Notepad++. Some cleaning tricks of LUA code

Notepad++ It is an excellent text editor. It allows you to do specific cleaning tasks, also to work with LUA code.

1. Clean all lines, each line from the character --

In LUA it is common to use the double hyphen -- to add annotations.

--.*$ will search the entire line from the characters --

image

--[[
   entry line 1
   entry line 2
   entry line 3
]]

--[[ ]] To remove these envelopes, it is better to search and remove them manually.

Note: Therefore, it is advisable not to use the double hyphen -- in the defined code. For example, within a string. Replace it with other characters to rebuild later:

  1. original local my_local_string = "--"
  2. modified local my_local_string = "__"
  3. search and replace --> --.*$
  4. restore local my_local_string = "--"

2. Remove empty lines (and empty content)
It is also common to use empty lines to separate functions and sections of code. To compact, it is a good idea to clean lines.
image
This operation will compact the code, but keep the indentation.

Do you have any interesting tricks to work with the LUA code?

Not really! I’ve used notepad++ quite a lot, and a bit of Atom and vscode. But I find myself ending up using the native scripting editor most of the time :slight_smile: Especially now that it scales nicely to my screen resolution.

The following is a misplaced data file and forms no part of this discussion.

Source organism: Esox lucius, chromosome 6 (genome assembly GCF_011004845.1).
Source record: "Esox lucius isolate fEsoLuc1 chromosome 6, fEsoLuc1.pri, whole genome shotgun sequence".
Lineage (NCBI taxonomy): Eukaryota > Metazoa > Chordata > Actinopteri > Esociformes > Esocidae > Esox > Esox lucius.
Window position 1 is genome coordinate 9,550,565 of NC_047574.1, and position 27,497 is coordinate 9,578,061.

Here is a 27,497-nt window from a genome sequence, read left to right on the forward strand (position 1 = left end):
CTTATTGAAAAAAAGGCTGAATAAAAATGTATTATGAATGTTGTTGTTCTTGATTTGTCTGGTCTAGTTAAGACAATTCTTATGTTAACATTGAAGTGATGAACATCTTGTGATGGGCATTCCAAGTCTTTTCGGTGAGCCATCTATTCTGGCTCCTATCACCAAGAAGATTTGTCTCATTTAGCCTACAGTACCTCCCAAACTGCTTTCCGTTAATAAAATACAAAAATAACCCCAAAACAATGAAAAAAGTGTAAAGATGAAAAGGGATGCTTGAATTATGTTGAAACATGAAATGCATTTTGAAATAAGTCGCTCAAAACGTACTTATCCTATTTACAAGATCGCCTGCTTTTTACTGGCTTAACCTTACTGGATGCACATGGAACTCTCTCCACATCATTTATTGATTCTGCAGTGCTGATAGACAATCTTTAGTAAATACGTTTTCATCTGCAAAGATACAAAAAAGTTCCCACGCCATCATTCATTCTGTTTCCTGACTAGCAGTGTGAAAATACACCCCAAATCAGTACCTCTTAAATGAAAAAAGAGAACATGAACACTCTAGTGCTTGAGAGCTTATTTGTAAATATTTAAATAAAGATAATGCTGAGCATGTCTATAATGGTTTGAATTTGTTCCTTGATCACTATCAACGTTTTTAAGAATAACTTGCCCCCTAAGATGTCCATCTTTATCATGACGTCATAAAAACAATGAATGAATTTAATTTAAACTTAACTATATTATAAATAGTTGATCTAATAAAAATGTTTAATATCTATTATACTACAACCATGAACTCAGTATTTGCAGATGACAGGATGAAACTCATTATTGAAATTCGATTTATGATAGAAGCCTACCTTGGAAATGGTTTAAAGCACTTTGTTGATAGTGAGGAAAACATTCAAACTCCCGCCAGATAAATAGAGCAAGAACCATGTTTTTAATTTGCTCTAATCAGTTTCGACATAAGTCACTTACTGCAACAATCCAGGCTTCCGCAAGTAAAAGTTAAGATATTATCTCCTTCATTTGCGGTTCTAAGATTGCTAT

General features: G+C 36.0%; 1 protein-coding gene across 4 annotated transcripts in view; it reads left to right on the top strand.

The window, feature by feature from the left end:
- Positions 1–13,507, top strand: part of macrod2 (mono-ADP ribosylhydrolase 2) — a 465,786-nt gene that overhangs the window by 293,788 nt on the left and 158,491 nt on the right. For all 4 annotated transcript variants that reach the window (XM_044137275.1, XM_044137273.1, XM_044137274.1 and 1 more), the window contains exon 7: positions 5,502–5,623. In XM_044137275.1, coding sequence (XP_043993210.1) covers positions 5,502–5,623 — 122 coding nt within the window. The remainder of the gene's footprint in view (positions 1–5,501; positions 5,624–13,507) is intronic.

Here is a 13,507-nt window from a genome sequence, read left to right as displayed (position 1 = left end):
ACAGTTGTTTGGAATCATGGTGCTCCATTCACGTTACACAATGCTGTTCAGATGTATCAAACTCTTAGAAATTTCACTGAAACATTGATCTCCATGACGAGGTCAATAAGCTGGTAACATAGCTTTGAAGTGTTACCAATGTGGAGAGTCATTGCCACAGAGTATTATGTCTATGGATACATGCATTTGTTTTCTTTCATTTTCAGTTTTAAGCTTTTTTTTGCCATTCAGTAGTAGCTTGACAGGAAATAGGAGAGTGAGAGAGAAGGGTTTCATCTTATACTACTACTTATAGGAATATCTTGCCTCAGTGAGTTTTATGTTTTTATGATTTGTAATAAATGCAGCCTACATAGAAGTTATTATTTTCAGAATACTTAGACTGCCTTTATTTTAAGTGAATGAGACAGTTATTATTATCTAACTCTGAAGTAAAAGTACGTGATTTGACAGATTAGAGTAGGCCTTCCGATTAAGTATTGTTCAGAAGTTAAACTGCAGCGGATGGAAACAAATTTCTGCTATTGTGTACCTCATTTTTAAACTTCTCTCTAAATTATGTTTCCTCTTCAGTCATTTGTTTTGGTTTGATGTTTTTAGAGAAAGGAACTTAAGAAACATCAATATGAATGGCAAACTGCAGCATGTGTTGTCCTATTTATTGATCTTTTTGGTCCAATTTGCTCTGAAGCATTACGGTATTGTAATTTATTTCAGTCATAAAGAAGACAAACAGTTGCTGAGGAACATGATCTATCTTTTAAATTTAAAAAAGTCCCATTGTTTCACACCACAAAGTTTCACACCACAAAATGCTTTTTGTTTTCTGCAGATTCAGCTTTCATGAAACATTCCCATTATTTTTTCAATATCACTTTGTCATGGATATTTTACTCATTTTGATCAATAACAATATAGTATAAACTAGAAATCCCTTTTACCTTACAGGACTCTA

Trimming trailing space in notepad++ is still something I do though. Just a healthy amount of coding OCD.

(I would probably switch to notepad++ again if Renoise was keeping track of updated files, as well as the native editor does.)

@joule, I also use the native Renoise script editor 90% of the time, mainly for the reason you have cited (keeping track of updated files). However, I have always wondered why taktik does not add a separate zoom to the script editor, simply that it enlarges the text to the programmer’s taste. It seems to me something basic for a text editor.
notepad%20%20zip

But when I want to order code, mainly when I finish a tool, I go to Notepad++. I know that Notepad++ allows some very useful search/edit tricks. Unfortunately, I don’t have a broad list of these tricks. That’s why I created this thread.

Any idea which formatter plugin for Sublime works bug-free for LUA?

Any vi/vim/gvim users here?

2 Likes

YEP!!

1 Like

Currently using Notepad++ for working with renoise.Documents.

Scripting in the terminal but loading the resultant xmls in Notepad++. Run script then click on Notepad and it gives you a message that the doc has been updated. Click OK/yes and you can see what your script did to the xml.

Been much more comfortable than messing just with the terminal for this.

I also use the folder search ‘Ctrl + Shift + F’ on the whole renoise script folder to find stray prints and source files for keyboard shortcuts.

yess, neovim actually

and years later I feel stupid trying and failing to use a regular text editor, vimming habits hardwire fast to your brain

that, and mapping caps locks to escape, wonderful and a pain when using the pc at work

2 Likes

every day, most of time, as my work requires me to do so, VIM #1
(now let’s wait for emacs users so we can start a proper war :P)

1 Like

Wow, check the recent version of VSCode. Seems to be Sublime “on steroids”. It also supports LUA. And is crossplatform!

I actually now think the sublime coder joined the vscode team, or it is based on sublime. But it is so much better. PHP, JS, Node, LUA, debugging, git, all very nicely included. There even is a syntax highlighter for .m3u files, or a full mysql database manager, a included terminal :man_cartwheeling: All free.

So… did you try Atom?

1 Like

No, why :slight_smile: